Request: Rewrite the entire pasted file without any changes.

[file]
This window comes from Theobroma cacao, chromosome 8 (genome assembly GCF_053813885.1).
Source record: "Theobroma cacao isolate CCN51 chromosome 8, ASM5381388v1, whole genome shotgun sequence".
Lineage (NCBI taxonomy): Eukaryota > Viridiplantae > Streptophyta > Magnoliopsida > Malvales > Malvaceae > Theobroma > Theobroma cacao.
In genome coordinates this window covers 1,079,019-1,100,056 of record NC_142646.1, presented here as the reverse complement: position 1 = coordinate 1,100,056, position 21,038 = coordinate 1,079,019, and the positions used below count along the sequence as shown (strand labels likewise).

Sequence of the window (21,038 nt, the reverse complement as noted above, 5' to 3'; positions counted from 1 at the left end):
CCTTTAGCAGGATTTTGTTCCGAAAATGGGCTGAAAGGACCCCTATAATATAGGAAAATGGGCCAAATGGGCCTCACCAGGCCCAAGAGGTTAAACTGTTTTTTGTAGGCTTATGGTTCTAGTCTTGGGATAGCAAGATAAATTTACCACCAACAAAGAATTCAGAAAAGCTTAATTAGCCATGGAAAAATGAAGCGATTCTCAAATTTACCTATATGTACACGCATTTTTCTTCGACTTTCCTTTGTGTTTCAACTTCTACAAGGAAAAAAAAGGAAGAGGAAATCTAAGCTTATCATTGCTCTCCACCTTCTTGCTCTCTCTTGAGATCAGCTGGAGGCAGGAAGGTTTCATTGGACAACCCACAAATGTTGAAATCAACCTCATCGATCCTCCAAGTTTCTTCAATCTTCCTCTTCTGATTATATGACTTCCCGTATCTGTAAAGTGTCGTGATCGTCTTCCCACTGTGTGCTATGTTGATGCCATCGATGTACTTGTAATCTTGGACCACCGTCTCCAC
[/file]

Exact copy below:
This window comes from Theobroma cacao, chromosome 8 (genome assembly GCF_053813885.1).
Source record: "Theobroma cacao isolate CCN51 chromosome 8, ASM5381388v1, whole genome shotgun sequence".
Lineage (NCBI taxonomy): Eukaryota > Viridiplantae > Streptophyta > Magnoliopsida > Malvales > Malvaceae > Theobroma > Theobroma cacao.
In genome coordinates this window covers 1,079,019-1,100,056 of record NC_142646.1, presented here as the reverse complement: position 1 = coordinate 1,100,056, position 21,038 = coordinate 1,079,019, and the positions used below count along the sequence as shown (strand labels likewise).

Sequence of the window (21,038 nt, the reverse complement as noted above, 5' to 3'; positions counted from 1 at the left end):
CCTTTAGCAGGATTTTGTTCCGAAAATGGGCTGAAAGGACCCCTATAATATAGGAAAATGGGCCAAATGGGCCTCACCAGGCCCAAGAGGTTAAACTGTTTTTTGTAGGCTTATGGTTCTAGTCTTGGGATAGCAAGATAAATTTACCACCAACAAAGAATTCAGAAAAGCTTAATTAGCCATGGAAAAATGAAGCGATTCTCAAATTTACCTATATGTACACGCATTTTTCTTCGACTTTCCTTTGTGTTTCAACTTCTACAAGGAAAAAAAAGGAAGAGGAAATCTAAGCTTATCATTGCTCTCCACCTTCTTGCTCTCTCTTGAGATCAGCTGGAGGCAGGAAGGTTTCATTGGACAACCCACAAATGTTGAAATCAACCTCATCGATCCTCCAAGTTTCTTCAATCTTCCTCTTCTGATTATATGACTTCCCGTATCTGTAAAGTGTCGTGATCGTCTTCCCACTGTGTGCTATGTTGATGCCATCGATGTACTTGTAATCTTGGACCACCGTCTCCAC